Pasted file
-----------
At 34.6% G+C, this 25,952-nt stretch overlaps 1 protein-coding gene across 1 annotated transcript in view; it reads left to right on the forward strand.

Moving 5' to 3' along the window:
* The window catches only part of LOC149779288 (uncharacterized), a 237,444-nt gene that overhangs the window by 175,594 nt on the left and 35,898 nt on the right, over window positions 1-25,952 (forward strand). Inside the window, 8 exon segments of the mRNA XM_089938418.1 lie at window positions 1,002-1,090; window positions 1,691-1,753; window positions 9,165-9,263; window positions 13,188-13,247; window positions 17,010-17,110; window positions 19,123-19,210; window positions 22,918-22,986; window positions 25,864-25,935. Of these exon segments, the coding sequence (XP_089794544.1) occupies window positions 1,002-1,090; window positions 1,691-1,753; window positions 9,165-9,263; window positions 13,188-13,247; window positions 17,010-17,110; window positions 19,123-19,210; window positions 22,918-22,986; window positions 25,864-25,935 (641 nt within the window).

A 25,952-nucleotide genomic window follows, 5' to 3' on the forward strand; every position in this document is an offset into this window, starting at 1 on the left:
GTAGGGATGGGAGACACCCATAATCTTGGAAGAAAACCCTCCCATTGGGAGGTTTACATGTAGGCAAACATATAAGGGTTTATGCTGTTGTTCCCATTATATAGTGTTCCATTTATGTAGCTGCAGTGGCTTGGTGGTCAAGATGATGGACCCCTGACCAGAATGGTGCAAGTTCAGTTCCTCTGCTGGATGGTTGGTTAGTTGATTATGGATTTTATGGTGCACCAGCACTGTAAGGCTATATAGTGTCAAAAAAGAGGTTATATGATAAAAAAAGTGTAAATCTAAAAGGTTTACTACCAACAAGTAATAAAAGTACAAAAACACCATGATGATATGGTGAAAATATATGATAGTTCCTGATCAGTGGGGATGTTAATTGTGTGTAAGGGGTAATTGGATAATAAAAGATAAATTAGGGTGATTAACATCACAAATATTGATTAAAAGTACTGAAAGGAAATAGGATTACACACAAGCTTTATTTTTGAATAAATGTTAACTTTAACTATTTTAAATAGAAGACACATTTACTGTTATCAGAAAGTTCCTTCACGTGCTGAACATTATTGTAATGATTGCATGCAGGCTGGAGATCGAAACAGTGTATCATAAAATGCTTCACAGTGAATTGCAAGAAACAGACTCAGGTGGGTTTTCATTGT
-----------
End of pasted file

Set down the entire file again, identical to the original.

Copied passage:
At 34.6% G+C, this 25,952-nt stretch overlaps 1 protein-coding gene across 1 annotated transcript in view; it reads left to right on the forward strand.

Moving 5' to 3' along the window:
* The window catches only part of LOC149779288 (uncharacterized), a 237,444-nt gene that overhangs the window by 175,594 nt on the left and 35,898 nt on the right, over window positions 1-25,952 (forward strand). Inside the window, 8 exon segments of the mRNA XM_089938418.1 lie at window positions 1,002-1,090; window positions 1,691-1,753; window positions 9,165-9,263; window positions 13,188-13,247; window positions 17,010-17,110; window positions 19,123-19,210; window positions 22,918-22,986; window positions 25,864-25,935. Of these exon segments, the coding sequence (XP_089794544.1) occupies window positions 1,002-1,090; window positions 1,691-1,753; window positions 9,165-9,263; window positions 13,188-13,247; window positions 17,010-17,110; window positions 19,123-19,210; window positions 22,918-22,986; window positions 25,864-25,935 (641 nt within the window).

A 25,952-nucleotide genomic window follows, 5' to 3' on the forward strand; every position in this document is an offset into this window, starting at 1 on the left:
GTAGGGATGGGAGACACCCATAATCTTGGAAGAAAACCCTCCCATTGGGAGGTTTACATGTAGGCAAACATATAAGGGTTTATGCTGTTGTTCCCATTATATAGTGTTCCATTTATGTAGCTGCAGTGGCTTGGTGGTCAAGATGATGGACCCCTGACCAGAATGGTGCAAGTTCAGTTCCTCTGCTGGATGGTTGGTTAGTTGATTATGGATTTTATGGTGCACCAGCACTGTAAGGCTATATAGTGTCAAAAAAGAGGTTATATGATAAAAAAAGTGTAAATCTAAAAGGTTTACTACCAACAAGTAATAAAAGTACAAAAACACCATGATGATATGGTGAAAATATATGATAGTTCCTGATCAGTGGGGATGTTAATTGTGTGTAAGGGGTAATTGGATAATAAAAGATAAATTAGGGTGATTAACATCACAAATATTGATTAAAAGTACTGAAAGGAAATAGGATTACACACAAGCTTTATTTTTGAATAAATGTTAACTTTAACTATTTTAAATAGAAGACACATTTACTGTTATCAGAAAGTTCCTTCACGTGCTGAACATTATTGTAATGATTGCATGCAGGCTGGAGATCGAAACAGTGTATCATAAAATGCTTCACAGTGAATTGCAAGAAACAGACTCAGGTGGGTTTTCATTGT